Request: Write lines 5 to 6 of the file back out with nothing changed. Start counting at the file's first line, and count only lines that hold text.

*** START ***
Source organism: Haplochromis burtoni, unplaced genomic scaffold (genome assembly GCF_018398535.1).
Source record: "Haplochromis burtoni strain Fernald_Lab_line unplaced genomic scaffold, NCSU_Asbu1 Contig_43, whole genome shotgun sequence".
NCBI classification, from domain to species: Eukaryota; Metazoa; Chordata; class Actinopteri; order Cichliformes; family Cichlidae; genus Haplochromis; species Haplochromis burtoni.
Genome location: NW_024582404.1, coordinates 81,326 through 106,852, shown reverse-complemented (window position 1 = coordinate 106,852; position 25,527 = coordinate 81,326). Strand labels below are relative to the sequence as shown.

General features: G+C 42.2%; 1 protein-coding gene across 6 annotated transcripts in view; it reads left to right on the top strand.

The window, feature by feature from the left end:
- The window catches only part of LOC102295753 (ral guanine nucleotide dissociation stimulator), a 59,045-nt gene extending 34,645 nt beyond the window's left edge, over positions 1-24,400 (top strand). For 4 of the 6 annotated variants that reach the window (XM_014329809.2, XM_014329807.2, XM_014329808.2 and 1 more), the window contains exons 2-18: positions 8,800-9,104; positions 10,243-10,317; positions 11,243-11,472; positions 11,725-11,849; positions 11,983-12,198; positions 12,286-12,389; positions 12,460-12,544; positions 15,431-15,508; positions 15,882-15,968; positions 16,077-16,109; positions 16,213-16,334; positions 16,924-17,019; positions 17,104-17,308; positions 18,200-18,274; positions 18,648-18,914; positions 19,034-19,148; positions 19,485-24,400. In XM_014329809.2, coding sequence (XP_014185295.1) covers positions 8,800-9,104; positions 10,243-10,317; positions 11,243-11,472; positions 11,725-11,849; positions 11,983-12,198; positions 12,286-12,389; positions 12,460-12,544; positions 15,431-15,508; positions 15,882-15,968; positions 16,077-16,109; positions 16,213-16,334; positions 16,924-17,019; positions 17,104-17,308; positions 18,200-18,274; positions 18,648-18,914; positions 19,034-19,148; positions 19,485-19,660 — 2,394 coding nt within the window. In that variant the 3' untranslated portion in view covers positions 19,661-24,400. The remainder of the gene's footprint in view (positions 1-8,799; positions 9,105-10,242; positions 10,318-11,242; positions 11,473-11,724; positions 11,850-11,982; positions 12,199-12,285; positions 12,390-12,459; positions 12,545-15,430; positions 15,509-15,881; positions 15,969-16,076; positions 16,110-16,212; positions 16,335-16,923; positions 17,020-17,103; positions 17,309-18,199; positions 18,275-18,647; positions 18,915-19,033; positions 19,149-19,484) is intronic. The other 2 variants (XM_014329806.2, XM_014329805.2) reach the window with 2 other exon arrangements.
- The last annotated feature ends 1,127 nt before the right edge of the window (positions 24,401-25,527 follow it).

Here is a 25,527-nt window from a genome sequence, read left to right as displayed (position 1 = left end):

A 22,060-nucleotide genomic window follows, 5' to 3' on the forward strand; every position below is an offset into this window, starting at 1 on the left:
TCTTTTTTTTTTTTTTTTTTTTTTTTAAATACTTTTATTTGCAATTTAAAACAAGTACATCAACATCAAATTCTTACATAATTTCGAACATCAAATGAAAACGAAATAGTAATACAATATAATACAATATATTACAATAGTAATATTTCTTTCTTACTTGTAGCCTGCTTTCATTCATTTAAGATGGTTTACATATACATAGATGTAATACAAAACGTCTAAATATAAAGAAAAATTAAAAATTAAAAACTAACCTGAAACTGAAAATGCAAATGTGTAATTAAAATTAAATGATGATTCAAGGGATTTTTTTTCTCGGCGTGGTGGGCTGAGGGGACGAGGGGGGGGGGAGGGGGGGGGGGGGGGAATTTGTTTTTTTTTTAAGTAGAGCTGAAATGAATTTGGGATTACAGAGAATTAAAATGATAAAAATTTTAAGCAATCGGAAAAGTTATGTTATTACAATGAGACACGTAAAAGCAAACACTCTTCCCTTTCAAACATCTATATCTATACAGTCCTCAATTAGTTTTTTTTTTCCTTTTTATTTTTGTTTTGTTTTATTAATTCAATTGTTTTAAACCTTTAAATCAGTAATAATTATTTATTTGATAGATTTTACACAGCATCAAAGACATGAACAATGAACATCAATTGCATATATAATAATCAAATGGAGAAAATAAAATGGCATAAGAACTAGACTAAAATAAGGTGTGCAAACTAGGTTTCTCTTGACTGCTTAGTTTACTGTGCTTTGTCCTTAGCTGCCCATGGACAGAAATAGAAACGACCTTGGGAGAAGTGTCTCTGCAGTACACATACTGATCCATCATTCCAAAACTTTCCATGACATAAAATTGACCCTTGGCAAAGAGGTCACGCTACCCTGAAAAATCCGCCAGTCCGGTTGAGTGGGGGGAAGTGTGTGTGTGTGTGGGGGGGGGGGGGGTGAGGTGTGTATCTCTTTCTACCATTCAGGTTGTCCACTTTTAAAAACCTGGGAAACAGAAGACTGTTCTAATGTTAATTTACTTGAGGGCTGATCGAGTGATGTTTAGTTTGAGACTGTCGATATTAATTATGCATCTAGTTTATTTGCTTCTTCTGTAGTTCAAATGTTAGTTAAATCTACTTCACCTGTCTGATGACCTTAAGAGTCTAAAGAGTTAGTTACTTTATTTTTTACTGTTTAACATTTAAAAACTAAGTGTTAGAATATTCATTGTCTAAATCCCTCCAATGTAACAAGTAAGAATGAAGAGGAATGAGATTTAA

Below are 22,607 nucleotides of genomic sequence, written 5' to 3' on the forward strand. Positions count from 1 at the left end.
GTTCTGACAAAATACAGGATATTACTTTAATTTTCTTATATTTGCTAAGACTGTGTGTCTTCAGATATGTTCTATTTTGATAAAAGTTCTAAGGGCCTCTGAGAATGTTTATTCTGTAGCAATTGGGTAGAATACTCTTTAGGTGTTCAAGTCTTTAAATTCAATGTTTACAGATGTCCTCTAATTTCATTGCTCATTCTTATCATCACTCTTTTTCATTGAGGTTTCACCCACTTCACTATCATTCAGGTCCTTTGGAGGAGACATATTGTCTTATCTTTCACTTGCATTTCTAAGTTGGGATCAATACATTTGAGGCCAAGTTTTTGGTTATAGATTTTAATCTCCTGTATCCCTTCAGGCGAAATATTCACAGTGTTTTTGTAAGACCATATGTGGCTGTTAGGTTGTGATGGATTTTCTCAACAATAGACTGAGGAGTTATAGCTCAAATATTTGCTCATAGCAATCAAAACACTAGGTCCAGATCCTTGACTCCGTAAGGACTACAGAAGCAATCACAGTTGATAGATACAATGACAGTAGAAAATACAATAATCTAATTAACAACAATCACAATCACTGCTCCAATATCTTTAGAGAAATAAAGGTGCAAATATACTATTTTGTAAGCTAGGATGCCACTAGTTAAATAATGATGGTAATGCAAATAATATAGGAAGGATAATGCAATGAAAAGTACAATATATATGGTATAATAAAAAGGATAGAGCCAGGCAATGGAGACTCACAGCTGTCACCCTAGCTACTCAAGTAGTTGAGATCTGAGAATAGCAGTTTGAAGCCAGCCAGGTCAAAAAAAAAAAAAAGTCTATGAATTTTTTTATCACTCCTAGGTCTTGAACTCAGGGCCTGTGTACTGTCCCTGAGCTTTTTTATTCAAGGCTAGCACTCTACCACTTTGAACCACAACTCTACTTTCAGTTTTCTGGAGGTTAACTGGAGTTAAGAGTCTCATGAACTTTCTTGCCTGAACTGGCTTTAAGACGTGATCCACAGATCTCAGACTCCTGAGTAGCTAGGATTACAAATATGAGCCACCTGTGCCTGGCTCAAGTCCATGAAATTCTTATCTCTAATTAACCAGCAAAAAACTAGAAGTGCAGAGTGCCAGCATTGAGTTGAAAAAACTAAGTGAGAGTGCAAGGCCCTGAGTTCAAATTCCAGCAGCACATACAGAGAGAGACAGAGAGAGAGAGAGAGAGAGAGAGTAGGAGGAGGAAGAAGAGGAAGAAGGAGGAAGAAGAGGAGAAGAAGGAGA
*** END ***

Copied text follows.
General features: G+C 42.2%; 1 protein-coding gene across 6 annotated transcripts in view; it reads left to right on the top strand.

The window, feature by feature from the left end: